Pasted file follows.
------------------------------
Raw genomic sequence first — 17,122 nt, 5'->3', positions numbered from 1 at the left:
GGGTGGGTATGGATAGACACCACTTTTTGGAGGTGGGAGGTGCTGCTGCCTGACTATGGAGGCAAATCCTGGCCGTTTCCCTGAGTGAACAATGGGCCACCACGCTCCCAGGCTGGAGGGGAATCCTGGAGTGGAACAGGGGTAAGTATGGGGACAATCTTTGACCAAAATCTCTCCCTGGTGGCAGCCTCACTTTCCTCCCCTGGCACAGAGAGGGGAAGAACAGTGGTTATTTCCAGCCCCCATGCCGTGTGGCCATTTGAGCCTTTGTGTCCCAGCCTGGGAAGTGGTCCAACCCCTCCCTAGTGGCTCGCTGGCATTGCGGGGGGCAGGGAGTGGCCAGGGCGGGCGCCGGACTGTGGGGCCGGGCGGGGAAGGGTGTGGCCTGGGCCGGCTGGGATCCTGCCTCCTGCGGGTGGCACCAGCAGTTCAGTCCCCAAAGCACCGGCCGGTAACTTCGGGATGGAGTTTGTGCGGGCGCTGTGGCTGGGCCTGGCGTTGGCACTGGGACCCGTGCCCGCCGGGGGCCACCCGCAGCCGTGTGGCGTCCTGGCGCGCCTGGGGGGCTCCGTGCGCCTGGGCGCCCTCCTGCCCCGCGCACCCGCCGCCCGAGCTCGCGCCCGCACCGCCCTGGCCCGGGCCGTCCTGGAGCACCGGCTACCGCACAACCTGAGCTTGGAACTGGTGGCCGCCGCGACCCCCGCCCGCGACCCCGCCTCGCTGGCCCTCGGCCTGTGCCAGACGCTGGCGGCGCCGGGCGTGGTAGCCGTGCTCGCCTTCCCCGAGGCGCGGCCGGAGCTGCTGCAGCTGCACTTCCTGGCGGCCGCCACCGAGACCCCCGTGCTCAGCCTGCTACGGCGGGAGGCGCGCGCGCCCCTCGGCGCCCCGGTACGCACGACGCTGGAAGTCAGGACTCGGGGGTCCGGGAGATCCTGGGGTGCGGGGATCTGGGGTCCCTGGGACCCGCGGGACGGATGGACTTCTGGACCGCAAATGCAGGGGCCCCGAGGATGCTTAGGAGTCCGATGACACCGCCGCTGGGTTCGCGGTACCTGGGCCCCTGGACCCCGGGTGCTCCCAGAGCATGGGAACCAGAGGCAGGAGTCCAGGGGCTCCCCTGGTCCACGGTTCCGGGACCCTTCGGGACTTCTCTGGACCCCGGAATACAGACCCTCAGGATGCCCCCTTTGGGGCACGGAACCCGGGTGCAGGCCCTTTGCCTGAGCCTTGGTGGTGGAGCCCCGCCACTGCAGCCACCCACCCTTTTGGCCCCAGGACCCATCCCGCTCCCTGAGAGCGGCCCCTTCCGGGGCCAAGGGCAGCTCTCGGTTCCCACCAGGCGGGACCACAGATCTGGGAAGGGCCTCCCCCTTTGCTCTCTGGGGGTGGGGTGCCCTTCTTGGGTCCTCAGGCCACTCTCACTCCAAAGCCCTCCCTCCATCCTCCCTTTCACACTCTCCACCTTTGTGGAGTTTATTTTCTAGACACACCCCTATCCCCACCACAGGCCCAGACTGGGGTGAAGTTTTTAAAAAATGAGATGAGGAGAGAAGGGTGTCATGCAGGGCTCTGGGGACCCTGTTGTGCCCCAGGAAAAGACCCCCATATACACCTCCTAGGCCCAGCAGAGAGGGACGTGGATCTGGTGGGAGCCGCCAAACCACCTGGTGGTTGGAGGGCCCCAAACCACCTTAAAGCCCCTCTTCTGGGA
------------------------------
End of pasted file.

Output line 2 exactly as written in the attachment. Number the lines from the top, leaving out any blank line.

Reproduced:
GGGTGGGTATGGATAGACACCACTTTTTGGAGGTGGGAGGTGCTGCTGCCTGACTATGGAGGCAAATCCTGGCCGTTTCCCTGAGTGAACAATGGGCCACCACGCTCCCAGGCTGGAGGGGAATCCTGGAGTGGAACAGGGGTAAGTATGGGGACAATCTTTGACCAAAATCTCTCCCTGGTGGCAGCCTCACTTTCCTCCCCTGGCACAGAGAGGGGAAGAACAGTGGTTATTTCCAGCCCCCATGCCGTGTGGCCATTTGAGCCTTTGTGTCCCAGCCTGGGAAGTGGTCCAACCCCTCCCTAGTGGCTCGCTGGCATTGCGGGGGGCAGGGAGTGGCCAGGGCGGGCGCCGGACTGTGGGGCCGGGCGGGGAAGGGTGTGGCCTGGGCCGGCTGGGATCCTGCCTCCTGCGGGTGGCACCAGCAGTTCAGTCCCCAAAGCACCGGCCGGTAACTTCGGGATGGAGTTTGTGCGGGCGCTGTGGCTGGGCCTGGCGTTGGCACTGGGACCCGTGCCCGCCGGGGGCCACCCGCAGCCGTGTGGCGTCCTGGCGCGCCTGGGGGGCTCCGTGCGCCTGGGCGCCCTCCTGCCCCGCGCACCCGCCGCCCGAGCTCGCGCCCGCACCGCCCTGGCCCGGGCCGTCCTGGAGCACCGGCTACCGCACAACCTGAGCTTGGAACTGGTGGCCGCCGCGACCCCCGCCCGCGACCCCGCCTCGCTGGCCCTCGGCCTGTGCCAGACGCTGGCGGCGCCGGGCGTGGTAGCCGTGCTCGCCTTCCCCGAGGCGCGGCCGGAGCTGCTGCAGCTGCACTTCCTGGCGGCCGCCACCGAGACCCCCGTGCTCAGCCTGCTACGGCGGGAGGCGCGCGCGCCCCTCGGCGCCCCGGTACGCACGACGCTGGAAGTCAGGACTCGGGGGTCCGGGAGATCCTGGGGTGCGGGGATCTGGGGTCCCTGGGACCCGCGGGACGGATGGACTTCTGGACCGCAAATGCAGGGGCCCCGAGGATGCTTAGGAGTCCGATGACACCGCCGCTGGGTTCGCGGTACCTGGGCCCCTGGACCCCGGGTGCTCCCAGAGCATGGGAACCAGAGGCAGGAGTCCAGGGGCTCCCCTGGTCCACGGTTCCGGGACCCTTCGGGACTTCTCTGGACCCCGGAATACAGACCCTCAGGATGCCCCCTTTGGGGCACGGAACCCGGGTGCAGGCCCTTTGCCTGAGCCTTGGTGGTGGAGCCCCGCCACTGCAGCCACCCACCCTTTTGGCCCCAGGACCCATCCCGCTCCCTGAGAGCGGCCCCTTCCGGGGCCAAGGGCAGCTCTCGGTTCCCACCAGGCGGGACCACAGATCTGGGAAGGGCCTCCCCCTTTGCTCTCTGGGGGTGGGGTGCCCTTCTTGGGTCCTCAGGCCACTCTCACTCCAAAGCCCTCCCTCCATCCTCCCTTTCACACTCTCCACCTTTGTGGAGTTTATTTTCTAGACACACCCCTATCCCCACCACAGGCCCAGACTGGGGTGAAGTTTTTAAAAAATGAGATGAGGAGAGAAGGGTGTCATGCAGGGCTCTGGGGACCCTGTTGTGCCCCAGGAAAAGACCCCCATATACACCTCCTAGGCCCAGCAGAGAGGGACGTGGATCTGGTGGGAGCCGCCAAACCACCTGGTGGTTGGAGGGCCCCAAACCACCTTAAAGCCCCTCTTCTGGGA